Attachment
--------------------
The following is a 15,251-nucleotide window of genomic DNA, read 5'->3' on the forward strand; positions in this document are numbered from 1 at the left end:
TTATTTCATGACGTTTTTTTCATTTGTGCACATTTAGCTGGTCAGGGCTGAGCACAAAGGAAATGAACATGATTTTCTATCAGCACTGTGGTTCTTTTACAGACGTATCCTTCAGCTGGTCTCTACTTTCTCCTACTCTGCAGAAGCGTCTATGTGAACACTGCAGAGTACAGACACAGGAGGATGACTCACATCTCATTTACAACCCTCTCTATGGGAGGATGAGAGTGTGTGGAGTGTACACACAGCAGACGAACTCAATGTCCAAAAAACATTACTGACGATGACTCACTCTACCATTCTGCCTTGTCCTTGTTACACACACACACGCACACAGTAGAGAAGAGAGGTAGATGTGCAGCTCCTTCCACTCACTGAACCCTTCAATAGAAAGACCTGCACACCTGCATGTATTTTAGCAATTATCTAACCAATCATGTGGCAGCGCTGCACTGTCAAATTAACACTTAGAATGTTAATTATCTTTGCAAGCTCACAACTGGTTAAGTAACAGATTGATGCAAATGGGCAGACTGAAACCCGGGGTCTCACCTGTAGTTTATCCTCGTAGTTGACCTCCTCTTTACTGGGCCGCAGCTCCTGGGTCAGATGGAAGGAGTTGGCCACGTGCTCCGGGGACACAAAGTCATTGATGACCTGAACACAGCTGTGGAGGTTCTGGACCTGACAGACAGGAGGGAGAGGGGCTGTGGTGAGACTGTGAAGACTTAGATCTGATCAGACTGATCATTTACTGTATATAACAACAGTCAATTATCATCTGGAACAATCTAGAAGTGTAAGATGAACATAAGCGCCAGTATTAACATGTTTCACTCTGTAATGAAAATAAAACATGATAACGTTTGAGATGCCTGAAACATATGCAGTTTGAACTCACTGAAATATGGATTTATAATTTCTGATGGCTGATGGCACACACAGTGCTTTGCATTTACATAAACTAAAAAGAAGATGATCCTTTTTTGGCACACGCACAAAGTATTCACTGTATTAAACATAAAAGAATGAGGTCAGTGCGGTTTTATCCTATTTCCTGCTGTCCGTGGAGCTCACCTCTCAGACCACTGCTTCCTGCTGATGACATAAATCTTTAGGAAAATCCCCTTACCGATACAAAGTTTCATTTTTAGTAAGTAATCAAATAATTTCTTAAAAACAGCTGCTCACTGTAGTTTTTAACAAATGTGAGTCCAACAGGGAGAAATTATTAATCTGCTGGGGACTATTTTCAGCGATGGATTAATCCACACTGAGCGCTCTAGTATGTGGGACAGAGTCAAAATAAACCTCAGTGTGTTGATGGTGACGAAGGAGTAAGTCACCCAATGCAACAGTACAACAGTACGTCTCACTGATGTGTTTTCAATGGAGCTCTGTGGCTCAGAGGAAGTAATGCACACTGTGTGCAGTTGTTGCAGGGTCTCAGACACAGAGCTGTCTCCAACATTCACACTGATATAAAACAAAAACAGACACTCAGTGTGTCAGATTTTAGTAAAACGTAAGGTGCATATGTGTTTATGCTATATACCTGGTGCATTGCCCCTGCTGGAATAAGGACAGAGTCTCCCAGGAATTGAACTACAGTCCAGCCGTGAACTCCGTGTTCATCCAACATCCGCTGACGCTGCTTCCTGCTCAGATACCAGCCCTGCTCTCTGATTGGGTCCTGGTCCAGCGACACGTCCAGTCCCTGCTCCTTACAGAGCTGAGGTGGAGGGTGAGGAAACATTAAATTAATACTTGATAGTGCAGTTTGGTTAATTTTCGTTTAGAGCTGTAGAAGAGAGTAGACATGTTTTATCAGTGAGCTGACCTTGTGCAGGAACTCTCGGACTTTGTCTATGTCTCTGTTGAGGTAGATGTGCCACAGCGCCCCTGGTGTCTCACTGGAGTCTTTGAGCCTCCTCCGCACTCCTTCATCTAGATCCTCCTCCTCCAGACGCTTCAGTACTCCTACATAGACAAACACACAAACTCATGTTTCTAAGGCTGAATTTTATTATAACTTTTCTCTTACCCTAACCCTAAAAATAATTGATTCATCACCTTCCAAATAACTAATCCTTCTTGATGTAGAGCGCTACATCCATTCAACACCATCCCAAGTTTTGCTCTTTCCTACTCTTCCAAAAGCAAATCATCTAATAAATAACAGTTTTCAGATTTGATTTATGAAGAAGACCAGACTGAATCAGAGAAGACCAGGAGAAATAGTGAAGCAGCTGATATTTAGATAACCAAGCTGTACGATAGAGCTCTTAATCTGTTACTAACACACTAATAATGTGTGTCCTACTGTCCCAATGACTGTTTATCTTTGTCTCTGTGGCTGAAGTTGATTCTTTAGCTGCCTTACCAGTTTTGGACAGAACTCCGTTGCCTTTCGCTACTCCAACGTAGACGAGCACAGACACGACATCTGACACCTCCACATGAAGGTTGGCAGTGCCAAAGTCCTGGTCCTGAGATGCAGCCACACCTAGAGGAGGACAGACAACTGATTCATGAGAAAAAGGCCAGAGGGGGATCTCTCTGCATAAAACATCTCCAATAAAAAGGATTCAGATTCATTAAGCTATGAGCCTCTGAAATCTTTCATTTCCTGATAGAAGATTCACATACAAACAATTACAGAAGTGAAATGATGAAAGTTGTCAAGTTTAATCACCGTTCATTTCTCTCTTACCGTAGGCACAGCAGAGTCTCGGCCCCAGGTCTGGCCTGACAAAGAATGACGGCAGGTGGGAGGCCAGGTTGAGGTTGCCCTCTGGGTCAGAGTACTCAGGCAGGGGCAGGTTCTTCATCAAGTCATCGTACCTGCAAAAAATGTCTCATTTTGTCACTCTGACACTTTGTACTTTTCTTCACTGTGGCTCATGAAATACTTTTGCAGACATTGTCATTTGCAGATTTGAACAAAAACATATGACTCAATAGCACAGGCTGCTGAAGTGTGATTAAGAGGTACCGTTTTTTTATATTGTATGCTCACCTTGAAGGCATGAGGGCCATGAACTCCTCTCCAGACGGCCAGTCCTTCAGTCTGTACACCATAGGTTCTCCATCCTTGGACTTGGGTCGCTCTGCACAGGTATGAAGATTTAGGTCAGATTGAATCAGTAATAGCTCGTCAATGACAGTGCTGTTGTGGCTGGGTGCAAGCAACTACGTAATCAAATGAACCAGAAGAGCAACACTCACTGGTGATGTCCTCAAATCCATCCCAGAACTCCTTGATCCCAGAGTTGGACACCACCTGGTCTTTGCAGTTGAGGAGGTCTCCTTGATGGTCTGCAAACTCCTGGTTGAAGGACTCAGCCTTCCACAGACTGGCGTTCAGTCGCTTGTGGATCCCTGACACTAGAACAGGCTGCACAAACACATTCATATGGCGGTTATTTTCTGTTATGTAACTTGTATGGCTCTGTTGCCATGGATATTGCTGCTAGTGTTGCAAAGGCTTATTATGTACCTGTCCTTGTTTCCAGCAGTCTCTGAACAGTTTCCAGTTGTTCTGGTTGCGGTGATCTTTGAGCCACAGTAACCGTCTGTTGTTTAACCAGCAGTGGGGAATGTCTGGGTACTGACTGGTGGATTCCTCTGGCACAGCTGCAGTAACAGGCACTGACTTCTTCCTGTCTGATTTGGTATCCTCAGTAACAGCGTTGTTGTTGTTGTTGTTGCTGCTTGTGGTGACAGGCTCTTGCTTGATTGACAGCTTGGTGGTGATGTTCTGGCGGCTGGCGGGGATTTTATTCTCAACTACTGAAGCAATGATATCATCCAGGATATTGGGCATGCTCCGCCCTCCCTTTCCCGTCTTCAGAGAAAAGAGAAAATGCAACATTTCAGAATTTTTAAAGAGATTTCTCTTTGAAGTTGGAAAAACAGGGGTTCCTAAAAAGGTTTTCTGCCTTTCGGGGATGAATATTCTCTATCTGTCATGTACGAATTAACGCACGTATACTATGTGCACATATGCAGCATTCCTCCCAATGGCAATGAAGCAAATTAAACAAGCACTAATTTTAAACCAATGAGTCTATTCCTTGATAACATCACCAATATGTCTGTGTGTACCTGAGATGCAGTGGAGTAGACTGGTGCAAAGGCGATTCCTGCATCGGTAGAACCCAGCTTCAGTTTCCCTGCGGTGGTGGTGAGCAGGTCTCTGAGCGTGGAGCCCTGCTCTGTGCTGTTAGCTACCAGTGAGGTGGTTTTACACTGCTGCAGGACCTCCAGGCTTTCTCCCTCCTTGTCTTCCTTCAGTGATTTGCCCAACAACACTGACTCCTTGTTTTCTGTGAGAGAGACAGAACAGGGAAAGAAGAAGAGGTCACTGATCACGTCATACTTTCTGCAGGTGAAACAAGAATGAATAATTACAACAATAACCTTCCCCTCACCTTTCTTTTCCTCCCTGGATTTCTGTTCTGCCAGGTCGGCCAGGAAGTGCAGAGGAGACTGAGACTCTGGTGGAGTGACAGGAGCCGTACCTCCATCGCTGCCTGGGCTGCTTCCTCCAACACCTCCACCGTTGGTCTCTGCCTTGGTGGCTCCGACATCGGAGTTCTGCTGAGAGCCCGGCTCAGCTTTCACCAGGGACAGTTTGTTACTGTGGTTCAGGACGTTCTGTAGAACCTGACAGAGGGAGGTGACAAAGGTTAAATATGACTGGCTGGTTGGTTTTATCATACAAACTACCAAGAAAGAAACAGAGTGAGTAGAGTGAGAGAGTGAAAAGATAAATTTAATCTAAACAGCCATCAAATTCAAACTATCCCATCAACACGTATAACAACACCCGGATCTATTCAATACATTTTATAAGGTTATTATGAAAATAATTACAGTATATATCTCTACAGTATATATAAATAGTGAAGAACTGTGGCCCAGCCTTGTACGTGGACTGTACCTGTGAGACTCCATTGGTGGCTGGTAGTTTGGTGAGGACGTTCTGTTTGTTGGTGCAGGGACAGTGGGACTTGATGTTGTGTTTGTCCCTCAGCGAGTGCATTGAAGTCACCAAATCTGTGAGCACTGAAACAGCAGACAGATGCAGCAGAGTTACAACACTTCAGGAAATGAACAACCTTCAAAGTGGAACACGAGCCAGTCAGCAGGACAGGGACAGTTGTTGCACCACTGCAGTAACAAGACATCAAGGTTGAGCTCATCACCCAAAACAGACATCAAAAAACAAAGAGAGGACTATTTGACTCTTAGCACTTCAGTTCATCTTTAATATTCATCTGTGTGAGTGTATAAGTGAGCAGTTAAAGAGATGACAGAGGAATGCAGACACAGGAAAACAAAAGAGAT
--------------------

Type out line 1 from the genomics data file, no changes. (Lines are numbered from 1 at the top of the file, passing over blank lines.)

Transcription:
The following is a 15,251-nucleotide window of genomic DNA, read 5'->3' on the forward strand; positions in this document are numbered from 1 at the left end: